Tech companies of all shapes and sizes have been on the hunt for the "Holy Grail" of security features since before the rise of the internet. So far, a number of strategies have been developed, but none have proved to be successful. Hackers have found ways around each and every one to date.

Apple recently made another attempt when they released their new iPhone X, complete with a new "ultra-secure" Face ID security feature, which was touted during the new phone's September launch event. During that event, Apple's Senior VP of Worldwide Marketing, Phil Schiller, had this to say about the new feature:

"Apple engineering teams have even gone and worked with professional mask makers and makeup artists in Hollywood to protect against these attempts to beat Face ID."

Unfortunately, the new feature has proved to be somewhat less "ultra-secure" than was originally advertised. Just one week after Apple's announcement, the Vietnamese security firm Bkav was able to unlock the iPhone X using a mask.

It cost the company roughly $150 to create the mask, which was built using a combination of 2d images, a bit of makeup and a few 3D-printed components, with special attention paid to the areas around the eyes, cheeks and nose (which was printed on a 3D printer).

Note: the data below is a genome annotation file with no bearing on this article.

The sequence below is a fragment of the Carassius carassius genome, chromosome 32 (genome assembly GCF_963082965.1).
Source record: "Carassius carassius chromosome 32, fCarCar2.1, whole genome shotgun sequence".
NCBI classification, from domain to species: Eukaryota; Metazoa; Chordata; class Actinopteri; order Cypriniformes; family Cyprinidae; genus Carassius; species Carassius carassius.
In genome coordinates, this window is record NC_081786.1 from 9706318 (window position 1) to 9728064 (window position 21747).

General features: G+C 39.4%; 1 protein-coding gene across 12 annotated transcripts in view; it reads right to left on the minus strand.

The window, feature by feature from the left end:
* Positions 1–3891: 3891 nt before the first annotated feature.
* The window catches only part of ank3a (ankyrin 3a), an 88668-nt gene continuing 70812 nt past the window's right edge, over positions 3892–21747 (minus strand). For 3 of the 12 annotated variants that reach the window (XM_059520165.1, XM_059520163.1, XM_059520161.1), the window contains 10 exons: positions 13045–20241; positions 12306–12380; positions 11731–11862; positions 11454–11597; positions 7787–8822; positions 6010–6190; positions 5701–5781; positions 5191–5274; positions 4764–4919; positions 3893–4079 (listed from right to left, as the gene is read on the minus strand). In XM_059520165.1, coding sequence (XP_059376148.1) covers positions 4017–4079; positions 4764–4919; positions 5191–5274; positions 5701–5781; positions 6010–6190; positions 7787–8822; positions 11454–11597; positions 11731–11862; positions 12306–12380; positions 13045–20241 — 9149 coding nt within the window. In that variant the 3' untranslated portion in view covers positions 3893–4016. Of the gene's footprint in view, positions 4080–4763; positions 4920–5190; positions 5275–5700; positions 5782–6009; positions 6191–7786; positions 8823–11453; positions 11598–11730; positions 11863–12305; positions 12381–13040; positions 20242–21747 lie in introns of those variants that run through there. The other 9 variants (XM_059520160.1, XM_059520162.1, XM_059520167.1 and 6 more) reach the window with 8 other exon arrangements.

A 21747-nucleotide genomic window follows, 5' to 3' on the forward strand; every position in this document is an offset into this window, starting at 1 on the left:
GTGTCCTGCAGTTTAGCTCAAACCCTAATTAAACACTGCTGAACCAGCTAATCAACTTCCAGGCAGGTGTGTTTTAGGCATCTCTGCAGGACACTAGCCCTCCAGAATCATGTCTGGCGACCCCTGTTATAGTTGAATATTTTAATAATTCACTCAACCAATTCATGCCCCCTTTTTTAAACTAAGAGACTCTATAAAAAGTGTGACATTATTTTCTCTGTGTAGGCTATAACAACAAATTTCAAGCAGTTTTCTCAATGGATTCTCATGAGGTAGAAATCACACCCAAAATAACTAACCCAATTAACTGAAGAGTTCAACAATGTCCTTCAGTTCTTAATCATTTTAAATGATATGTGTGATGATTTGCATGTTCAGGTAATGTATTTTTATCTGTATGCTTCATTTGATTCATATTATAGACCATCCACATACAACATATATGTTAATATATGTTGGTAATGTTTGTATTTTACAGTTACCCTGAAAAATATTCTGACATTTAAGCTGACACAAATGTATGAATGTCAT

A spokesman for Bkav had this to say about their efforts:

"Many people in the world have tried different kinds of masks but all failed. It is because we understand how AI of Face ID works and how to bypass it. You can try it out with your own iPhone X, the phone shall recognize you even when you cover a half of your face. It means that the recognition mechanism is not as strict as you think, Apple seems to rely too much on Face ID's AI. We just need a half face to create the mask. It was even simpler than we ourselves had thought."

All that to say, don't put too much faith in the new "ultra-secure" Face ID feature. It's far from the bullet-proof security feature the company touted it as being.

Used with permission from Article Aggregator

Categories: Blog